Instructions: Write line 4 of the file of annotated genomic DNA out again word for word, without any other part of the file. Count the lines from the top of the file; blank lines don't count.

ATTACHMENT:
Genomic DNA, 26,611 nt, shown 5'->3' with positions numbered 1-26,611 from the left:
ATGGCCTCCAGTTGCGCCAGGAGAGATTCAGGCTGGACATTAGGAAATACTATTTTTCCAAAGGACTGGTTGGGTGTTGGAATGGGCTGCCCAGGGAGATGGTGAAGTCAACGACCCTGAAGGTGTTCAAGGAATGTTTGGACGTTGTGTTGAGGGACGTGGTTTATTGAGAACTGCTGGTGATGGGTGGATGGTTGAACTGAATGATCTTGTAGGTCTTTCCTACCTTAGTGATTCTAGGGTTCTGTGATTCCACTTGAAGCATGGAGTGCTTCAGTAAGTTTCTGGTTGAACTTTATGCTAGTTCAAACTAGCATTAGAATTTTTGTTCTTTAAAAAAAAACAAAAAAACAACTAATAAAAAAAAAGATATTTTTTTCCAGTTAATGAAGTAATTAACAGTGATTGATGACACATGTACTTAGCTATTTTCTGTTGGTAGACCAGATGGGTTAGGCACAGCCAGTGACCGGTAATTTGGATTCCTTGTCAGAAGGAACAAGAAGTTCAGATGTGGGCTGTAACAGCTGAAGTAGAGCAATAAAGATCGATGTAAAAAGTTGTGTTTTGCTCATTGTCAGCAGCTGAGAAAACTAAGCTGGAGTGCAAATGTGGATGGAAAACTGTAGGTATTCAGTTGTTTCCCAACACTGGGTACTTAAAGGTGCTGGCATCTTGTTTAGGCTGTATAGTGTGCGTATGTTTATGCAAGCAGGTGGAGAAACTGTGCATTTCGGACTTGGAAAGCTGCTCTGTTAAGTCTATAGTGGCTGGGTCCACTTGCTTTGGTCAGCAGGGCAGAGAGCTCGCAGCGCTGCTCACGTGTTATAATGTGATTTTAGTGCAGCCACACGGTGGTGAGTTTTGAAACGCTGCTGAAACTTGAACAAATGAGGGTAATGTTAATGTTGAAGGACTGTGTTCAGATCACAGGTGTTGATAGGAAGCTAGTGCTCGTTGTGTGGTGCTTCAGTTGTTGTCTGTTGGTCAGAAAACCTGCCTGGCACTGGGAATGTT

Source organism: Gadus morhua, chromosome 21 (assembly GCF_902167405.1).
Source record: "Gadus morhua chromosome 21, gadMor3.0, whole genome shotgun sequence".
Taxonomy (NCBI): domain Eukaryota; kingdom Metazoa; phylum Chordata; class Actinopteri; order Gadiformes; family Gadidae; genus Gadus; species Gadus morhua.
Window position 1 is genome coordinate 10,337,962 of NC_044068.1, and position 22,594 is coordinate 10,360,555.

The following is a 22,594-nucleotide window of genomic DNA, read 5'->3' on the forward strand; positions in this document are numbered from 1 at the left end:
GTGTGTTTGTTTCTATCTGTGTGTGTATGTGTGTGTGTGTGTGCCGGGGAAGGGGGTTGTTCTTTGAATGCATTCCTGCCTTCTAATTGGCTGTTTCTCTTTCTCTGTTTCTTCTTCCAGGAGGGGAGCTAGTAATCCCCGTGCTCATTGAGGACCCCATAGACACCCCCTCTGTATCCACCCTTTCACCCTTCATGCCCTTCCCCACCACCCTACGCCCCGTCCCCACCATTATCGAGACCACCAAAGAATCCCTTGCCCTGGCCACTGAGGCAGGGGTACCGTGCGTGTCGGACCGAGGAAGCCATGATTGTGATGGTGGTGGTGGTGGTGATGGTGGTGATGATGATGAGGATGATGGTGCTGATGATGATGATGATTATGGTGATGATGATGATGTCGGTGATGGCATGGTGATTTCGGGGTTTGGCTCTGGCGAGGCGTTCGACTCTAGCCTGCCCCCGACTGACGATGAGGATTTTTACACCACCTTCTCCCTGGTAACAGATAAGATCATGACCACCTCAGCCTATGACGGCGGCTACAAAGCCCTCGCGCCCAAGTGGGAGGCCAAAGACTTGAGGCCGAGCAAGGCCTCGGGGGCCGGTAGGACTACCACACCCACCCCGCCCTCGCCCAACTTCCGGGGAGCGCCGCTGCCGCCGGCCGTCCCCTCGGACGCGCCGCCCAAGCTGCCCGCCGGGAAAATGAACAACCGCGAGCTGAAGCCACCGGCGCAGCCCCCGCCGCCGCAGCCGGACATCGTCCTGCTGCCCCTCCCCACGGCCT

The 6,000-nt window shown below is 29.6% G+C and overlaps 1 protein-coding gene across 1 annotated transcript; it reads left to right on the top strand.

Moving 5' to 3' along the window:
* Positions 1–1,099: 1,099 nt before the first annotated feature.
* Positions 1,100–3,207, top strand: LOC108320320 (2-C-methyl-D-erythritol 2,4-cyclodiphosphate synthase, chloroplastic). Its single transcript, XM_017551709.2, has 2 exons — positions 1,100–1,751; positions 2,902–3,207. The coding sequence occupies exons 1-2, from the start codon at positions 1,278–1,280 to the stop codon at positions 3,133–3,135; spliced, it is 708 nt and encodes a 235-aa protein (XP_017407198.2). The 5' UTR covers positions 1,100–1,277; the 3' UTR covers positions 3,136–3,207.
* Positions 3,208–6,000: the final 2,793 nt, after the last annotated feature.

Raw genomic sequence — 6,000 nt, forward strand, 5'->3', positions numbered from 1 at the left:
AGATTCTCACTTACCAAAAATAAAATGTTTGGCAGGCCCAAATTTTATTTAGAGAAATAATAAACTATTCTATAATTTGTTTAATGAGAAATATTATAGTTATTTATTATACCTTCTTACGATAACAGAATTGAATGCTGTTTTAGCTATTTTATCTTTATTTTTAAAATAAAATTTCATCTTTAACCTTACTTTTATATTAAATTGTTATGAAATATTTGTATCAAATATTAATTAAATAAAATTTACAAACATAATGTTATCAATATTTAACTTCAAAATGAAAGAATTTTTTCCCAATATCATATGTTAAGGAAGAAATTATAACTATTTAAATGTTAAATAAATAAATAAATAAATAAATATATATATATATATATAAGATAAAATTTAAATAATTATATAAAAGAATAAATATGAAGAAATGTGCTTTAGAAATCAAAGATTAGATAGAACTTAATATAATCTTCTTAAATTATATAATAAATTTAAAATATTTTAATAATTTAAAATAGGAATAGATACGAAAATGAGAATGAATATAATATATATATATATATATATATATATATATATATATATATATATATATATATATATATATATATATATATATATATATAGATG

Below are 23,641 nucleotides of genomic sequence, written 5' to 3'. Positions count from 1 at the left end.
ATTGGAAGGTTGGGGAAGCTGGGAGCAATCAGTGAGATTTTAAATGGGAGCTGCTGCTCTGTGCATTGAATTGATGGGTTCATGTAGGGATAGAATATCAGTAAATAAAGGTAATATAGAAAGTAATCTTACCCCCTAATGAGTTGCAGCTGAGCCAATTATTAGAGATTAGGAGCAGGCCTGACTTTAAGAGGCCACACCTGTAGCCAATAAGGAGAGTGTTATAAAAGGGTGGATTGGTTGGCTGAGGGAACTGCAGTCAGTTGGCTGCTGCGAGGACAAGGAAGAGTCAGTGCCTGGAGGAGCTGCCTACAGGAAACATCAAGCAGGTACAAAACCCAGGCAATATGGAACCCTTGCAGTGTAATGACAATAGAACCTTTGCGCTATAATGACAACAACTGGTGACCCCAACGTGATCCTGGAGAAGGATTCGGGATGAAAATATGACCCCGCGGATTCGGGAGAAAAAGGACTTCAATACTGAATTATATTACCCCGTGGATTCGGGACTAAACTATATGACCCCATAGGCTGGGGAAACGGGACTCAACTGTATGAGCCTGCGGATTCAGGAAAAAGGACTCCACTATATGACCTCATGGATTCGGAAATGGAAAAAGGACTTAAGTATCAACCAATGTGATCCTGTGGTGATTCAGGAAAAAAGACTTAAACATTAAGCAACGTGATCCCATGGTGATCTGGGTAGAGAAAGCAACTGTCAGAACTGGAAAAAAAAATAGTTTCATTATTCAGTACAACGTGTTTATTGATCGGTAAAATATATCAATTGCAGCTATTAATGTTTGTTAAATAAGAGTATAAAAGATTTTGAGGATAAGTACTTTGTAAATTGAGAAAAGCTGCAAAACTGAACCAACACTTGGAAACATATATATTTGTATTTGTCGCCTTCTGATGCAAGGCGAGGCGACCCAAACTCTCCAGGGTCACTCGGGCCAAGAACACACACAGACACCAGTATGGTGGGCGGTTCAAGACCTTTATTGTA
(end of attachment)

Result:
Source record: "Gadus morhua chromosome 21, gadMor3.0, whole genome shotgun sequence".